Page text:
The Concept and Relevance of "Truth" in Dispute Resolution -- the Asian View - Chapter 3 - Search for Truth in Arbitration: Is Finding the Truth what Dispute Resolution is About? - ASA Special Series No. 35
Teresa Cheng SC, Senior Counsel; Vice President of ICC International Court of Arbitration; Vice President of International Council for Commercial Aribtration (ICCA); Vice Chair of Hong Kong International Arbitration Centre; Past President of the Chartered Institute of Arbitrators; Adjunct Professor of Hong Kong University and Hong Kong Polytechnic University.
Originally from Search for Truth in Arbitration: Is Finding the Truth What Dispute Resolution Is About? - ASA Special Series No. 35
Could the Truth be ascertained in international commercial arbitration?
Philosophers will examine the question by first ascertaining which theory of truths should be applied. The purpose of this chapter is not to discuss the various theories that may be used to define "truth". That will have to wait another day.
The pragmatists in the arbitration community will readily reply (realistically speaking) not always or, more accurately, never. There is no absolute truth in the context of contentious proceedings; there is only relative truth. This is not a result of any inherent deficiencies of arbitration but an objective reality of any modern legal system. One needs only review the legal dictionaries to appreciate the emphasis legal systems have placed on "truth". The extent to which the various learned editors have given an explanation to the three terms: evidence, fact and truth, is very revealing. The length and details devoted to the definition of truth is a fraction of that of evidence. Legal systems and judicial processes rely primarily on evidence adduced by the parties, and from that the facts either discerned directly from such evidence or deduced by a process of legal reasoning and logical analysis. The phraseology used is not to "find the truth" but to "find a fact". It accurately reflects the process that the arbitrators embark upon. The finding of fact does not always lead to the ascertainment of truths. But does it matter?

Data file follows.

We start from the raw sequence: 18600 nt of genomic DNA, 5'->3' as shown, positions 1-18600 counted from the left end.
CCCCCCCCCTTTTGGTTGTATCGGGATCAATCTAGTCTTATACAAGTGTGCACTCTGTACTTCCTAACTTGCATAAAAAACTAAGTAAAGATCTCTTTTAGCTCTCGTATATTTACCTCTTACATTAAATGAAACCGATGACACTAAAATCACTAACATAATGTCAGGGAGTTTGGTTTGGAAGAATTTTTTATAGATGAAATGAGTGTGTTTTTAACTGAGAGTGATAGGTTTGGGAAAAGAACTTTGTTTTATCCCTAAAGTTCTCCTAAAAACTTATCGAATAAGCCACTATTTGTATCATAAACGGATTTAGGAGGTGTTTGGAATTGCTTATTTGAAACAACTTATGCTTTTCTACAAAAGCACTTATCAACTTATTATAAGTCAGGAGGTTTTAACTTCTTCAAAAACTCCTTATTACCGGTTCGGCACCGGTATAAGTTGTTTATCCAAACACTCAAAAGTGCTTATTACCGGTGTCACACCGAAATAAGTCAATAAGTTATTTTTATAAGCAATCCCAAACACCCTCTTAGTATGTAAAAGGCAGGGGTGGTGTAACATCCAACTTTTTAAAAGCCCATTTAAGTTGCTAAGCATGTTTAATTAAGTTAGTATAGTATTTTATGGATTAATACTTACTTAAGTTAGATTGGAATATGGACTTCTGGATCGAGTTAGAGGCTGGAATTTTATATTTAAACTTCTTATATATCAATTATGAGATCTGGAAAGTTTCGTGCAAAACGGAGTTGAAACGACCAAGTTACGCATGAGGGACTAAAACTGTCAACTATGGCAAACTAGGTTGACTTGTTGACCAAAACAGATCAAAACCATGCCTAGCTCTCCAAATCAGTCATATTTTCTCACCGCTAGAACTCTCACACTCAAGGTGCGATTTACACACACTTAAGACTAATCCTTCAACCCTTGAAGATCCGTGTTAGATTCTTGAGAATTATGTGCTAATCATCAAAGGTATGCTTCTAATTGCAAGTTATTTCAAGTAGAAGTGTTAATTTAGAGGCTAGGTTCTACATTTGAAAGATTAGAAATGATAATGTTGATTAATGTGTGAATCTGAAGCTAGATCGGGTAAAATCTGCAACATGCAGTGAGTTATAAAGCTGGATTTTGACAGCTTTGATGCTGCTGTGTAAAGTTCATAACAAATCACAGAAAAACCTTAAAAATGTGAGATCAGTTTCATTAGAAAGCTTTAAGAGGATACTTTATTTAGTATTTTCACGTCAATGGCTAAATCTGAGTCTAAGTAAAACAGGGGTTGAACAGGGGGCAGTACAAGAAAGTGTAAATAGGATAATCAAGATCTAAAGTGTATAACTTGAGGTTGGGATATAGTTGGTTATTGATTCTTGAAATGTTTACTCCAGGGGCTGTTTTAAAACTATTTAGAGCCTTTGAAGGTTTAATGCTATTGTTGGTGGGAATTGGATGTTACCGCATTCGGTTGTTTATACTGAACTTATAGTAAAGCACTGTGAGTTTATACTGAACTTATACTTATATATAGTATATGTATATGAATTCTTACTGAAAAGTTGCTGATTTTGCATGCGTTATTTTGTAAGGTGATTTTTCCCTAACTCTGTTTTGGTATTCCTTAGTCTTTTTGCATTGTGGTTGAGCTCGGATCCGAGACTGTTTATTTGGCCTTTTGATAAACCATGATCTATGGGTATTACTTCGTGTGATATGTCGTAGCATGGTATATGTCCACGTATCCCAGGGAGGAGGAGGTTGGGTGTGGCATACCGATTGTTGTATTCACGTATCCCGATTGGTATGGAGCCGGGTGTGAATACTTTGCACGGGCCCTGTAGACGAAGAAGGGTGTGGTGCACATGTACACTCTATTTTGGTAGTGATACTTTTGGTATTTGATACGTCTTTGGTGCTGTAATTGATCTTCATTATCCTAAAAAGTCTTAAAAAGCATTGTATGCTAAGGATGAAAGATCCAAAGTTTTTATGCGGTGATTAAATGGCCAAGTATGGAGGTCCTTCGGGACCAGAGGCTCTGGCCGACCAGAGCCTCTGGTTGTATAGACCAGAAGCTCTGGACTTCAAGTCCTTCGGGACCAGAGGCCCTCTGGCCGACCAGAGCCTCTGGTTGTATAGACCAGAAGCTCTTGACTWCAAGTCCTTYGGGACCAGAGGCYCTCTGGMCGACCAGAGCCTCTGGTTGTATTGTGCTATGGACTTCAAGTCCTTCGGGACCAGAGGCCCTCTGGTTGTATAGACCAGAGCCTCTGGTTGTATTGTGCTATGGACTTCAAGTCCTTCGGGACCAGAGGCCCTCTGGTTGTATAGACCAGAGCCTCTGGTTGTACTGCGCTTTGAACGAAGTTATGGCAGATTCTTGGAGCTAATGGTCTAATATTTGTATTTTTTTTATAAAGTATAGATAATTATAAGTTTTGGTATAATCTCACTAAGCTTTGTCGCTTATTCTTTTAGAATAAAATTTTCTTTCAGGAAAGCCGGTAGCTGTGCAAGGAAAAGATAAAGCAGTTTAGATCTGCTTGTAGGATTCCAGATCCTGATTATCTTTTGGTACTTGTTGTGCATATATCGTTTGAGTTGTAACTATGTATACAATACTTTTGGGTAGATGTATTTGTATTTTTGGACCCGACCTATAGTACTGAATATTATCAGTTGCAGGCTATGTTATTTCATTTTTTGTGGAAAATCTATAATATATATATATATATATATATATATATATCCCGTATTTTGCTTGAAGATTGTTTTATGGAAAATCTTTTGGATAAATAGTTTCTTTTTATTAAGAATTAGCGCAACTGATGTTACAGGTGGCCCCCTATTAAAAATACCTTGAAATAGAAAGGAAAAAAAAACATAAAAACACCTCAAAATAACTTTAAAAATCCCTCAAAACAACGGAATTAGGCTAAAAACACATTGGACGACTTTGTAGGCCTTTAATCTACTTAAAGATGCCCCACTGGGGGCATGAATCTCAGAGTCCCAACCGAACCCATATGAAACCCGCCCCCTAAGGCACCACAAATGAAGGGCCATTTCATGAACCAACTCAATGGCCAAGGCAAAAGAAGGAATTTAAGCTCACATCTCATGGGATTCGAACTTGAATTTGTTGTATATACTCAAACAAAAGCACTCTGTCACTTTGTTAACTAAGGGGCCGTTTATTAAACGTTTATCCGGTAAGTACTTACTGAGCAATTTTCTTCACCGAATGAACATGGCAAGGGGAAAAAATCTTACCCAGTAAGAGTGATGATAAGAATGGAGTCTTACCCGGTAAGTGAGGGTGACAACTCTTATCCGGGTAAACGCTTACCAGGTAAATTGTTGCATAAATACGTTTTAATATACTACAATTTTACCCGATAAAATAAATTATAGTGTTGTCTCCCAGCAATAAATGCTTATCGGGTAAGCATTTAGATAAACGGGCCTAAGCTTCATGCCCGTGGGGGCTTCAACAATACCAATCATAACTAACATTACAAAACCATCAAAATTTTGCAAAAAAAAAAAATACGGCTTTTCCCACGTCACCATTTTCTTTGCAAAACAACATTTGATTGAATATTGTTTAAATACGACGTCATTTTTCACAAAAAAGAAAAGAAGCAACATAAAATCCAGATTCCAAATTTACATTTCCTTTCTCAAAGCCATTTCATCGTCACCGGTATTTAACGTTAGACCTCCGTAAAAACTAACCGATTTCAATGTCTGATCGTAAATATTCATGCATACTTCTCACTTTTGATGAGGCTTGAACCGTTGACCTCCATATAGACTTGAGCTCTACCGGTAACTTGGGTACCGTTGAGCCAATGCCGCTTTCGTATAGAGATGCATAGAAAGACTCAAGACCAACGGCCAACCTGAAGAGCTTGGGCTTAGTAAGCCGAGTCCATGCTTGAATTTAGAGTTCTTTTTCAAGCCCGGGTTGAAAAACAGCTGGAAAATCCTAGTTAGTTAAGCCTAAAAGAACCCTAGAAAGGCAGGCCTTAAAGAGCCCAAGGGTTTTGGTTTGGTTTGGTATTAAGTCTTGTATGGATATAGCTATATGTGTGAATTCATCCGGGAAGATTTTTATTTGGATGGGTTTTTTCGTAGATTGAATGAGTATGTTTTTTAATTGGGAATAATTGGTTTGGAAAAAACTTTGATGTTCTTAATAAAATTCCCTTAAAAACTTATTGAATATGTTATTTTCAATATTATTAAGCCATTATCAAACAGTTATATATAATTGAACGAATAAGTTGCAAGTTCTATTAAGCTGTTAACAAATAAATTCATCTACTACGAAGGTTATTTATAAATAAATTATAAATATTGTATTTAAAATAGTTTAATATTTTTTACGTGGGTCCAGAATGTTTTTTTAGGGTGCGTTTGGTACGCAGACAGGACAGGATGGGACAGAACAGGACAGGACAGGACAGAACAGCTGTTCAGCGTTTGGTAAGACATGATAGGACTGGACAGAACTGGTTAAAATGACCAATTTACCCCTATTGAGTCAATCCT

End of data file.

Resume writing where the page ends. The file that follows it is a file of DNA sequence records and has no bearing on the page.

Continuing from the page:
To answer this, one can perhaps start to reflect on the fundamental role of an arbitrator. The basic idea is that he is to serve the parties by providing an award deciding the disputes between the parties that have been submitted to him. He is to observe the rules of natural justice and abide by what the parties have agreed save where such agreement is in violation of the mandatory provisions of the relevant national procedural law and/or its public policy. Hence, if the parties want to get a resolution of the dispute as opposed to the finding of truth of what caused the dispute, the impossibility of ascertaining the truth may not matter; or put more accurately the absolute truth may not matter.
II. Arbitrators' Task and Parties' Desires
III. The Asian Perspective